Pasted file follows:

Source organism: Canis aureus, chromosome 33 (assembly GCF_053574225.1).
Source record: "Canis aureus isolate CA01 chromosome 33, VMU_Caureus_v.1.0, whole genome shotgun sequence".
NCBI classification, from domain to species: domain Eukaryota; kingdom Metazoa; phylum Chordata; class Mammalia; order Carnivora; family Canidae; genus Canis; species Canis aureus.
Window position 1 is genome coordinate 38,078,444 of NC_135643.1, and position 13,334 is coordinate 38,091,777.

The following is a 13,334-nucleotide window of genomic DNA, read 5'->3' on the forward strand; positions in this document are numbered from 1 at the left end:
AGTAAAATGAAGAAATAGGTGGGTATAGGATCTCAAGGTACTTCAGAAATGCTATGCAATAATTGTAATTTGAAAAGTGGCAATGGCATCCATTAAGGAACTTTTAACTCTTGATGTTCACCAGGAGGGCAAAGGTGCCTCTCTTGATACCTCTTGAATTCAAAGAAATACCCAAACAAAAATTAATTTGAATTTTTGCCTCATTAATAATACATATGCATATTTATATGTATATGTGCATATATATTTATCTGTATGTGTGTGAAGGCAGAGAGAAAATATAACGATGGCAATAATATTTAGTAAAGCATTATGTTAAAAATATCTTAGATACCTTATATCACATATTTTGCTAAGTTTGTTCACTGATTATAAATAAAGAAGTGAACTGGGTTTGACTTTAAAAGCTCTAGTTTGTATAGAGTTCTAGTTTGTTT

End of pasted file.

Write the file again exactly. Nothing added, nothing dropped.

Source organism: Canis aureus, chromosome 33 (assembly GCF_053574225.1).
Source record: "Canis aureus isolate CA01 chromosome 33, VMU_Caureus_v.1.0, whole genome shotgun sequence".
NCBI classification, from domain to species: domain Eukaryota; kingdom Metazoa; phylum Chordata; class Mammalia; order Carnivora; family Canidae; genus Canis; species Canis aureus.
Window position 1 is genome coordinate 38,078,444 of NC_135643.1, and position 13,334 is coordinate 38,091,777.

The following is a 13,334-nucleotide window of genomic DNA, read 5'->3' on the forward strand; positions in this document are numbered from 1 at the left end:
AGTAAAATGAAGAAATAGGTGGGTATAGGATCTCAAGGTACTTCAGAAATGCTATGCAATAATTGTAATTTGAAAAGTGGCAATGGCATCCATTAAGGAACTTTTAACTCTTGATGTTCACCAGGAGGGCAAAGGTGCCTCTCTTGATACCTCTTGAATTCAAAGAAATACCCAAACAAAAATTAATTTGAATTTTTGCCTCATTAATAATACATATGCATATTTATATGTATATGTGCATATATATTTATCTGTATGTGTGTGAAGGCAGAGAGAAAATATAACGATGGCAATAATATTTAGTAAAGCATTATGTTAAAAATATCTTAGATACCTTATATCACATATTTTGCTAAGTTTGTTCACTGATTATAAATAAAGAAGTGAACTGGGTTTGACTTTAAAAGCTCTAGTTTGTATAGAGTTCTAGTTTGTTT